Empfehlungen zu kardialen MRT-Untersuchungen bei Patienten mit Herzschrittmachern und implantierbaren Kardioverter-Defibrillatoren [Recommendations for cardiac magnetic resonance imaging in patients with cardiac pacemakers andimplantable cardioverter defi


  • F. von Knobelsdorff-Brenkenhoff
  • W.R. Bauer
  • T. Deneke
  • E. Fleck
  • A. Rolf
  • J. Schulz-Menger
  • P. Sommer
  • C. Tillmanns
  • I. Eitel


  • Kardiologe


  • Kardiologe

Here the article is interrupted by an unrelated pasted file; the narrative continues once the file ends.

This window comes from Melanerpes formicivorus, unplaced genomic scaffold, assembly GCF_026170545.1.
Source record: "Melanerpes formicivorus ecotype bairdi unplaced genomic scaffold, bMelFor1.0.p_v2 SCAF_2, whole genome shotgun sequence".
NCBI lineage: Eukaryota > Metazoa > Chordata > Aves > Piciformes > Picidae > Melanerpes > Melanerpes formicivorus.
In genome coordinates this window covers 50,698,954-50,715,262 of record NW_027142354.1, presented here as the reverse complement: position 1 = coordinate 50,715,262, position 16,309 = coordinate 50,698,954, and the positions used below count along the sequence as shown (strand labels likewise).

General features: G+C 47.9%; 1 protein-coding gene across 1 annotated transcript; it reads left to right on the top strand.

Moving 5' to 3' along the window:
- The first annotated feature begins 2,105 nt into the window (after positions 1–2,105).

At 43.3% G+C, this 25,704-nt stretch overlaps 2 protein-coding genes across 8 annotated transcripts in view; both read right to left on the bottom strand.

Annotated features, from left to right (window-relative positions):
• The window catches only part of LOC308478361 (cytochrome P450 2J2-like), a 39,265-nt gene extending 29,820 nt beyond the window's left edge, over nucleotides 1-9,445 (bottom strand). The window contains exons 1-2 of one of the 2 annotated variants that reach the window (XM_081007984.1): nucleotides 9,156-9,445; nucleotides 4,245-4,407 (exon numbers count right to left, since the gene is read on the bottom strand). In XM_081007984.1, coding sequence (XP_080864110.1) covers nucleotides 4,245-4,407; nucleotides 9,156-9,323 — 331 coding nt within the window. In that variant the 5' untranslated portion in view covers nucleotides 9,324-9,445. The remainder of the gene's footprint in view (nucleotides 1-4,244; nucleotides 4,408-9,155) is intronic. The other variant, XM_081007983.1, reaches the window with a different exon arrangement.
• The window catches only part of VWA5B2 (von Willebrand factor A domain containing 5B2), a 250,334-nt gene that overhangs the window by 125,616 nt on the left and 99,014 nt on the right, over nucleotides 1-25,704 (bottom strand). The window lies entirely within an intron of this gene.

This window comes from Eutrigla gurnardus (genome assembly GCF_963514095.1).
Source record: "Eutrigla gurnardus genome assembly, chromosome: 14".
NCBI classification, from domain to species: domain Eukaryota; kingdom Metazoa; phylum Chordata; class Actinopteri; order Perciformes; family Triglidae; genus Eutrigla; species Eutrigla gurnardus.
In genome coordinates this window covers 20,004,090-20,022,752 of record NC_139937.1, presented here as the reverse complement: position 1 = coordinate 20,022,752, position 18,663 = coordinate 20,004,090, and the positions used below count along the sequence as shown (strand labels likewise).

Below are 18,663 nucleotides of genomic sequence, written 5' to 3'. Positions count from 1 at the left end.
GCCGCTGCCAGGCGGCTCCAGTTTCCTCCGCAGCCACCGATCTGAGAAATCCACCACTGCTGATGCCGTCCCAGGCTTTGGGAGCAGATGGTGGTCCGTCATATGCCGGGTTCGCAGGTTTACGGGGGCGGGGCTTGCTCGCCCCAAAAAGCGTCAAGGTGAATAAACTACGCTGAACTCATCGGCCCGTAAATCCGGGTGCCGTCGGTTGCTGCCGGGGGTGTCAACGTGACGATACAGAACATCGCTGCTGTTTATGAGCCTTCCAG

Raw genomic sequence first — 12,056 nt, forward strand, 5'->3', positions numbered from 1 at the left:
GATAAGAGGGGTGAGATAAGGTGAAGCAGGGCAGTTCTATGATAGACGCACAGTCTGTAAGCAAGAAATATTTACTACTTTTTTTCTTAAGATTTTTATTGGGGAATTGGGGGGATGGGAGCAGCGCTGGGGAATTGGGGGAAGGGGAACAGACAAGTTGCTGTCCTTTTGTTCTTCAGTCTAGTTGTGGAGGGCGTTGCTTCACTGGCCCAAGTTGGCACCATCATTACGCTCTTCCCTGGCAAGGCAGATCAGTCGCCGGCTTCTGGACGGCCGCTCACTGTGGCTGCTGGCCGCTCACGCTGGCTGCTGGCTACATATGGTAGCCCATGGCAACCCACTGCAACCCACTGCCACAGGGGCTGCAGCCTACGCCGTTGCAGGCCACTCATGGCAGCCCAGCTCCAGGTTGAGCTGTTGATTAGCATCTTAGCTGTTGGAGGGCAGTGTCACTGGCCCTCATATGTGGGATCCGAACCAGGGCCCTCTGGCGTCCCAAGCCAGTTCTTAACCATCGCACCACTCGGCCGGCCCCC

• These recommendations by the German Society for Cardiology (DGK) summarize specific characteristics of cardiac magnetic resonance imaging (MRI) in subjects with a cardiac pacemaker (PM) or implantable cardioverter defibrillator (ICD). They represent a supplement/update of the comprehensive consensus paper of the DGK and the German Roentgen Society on MRI examinations in general in patients with PM and ICD published in 2017. With a focus on cardiac MRI, physical and electrophysiological explanations are given, which are helpful for the understanding and handling by experienced users. Detailed recommendations regarding indications, patient selection, device programming, patient monitoring and MRI sequence modification are provided. The aim of this article is to grant subjects with active cardiac implants access to cardiac MRI examinations after careful consideration of the clinical need and potential limitations regarding patient safety and image quality. The essentials of this recommendation paper are: 1) as is common sense for MRI examinations in general, conventional (i. e. not MRI conditional) PM and ICD are no longer regarded as absolute contraindications for performing cardiac MRI but as relative contraindications. 2) Cardiac MRI in patients with PM or ICD is, however, associated with a particular risk, as the device is within the imaging field and interactions between the device, MRI and tissue may be aggravated. In addition, the myocardium of the patient under investigation may be vulnerable and therefore possibly prone to any confounding effects. 3) Apart from safety concerns, image quality can be unfavorably influenced by PM or ICD systems, so that adjusted MRI pulse sequences can be necessary. 4) The individual risk-benefit analysis, a comprehensive informed consent about specific risks, targeted device and MRI-related safety measures, as well as adequate monitoring techniques during the MRI examination are highly important to reduce such risks when planning a cardiac MRI in a patient with a PM or ICD. This complexity makes the presence of experienced physicians trained in cardiac MRI and PM/ICD treatment mandatory. 5) Even if some PM and ICD are approved as being safe for cardiac MRI (MRI conditional), precautionary and monitoring measures are widely the same as for conventional PM and ICD systems. For patient safety, exact knowledge and consideration of the specific terms and conditions of use of the respective device are obligatory.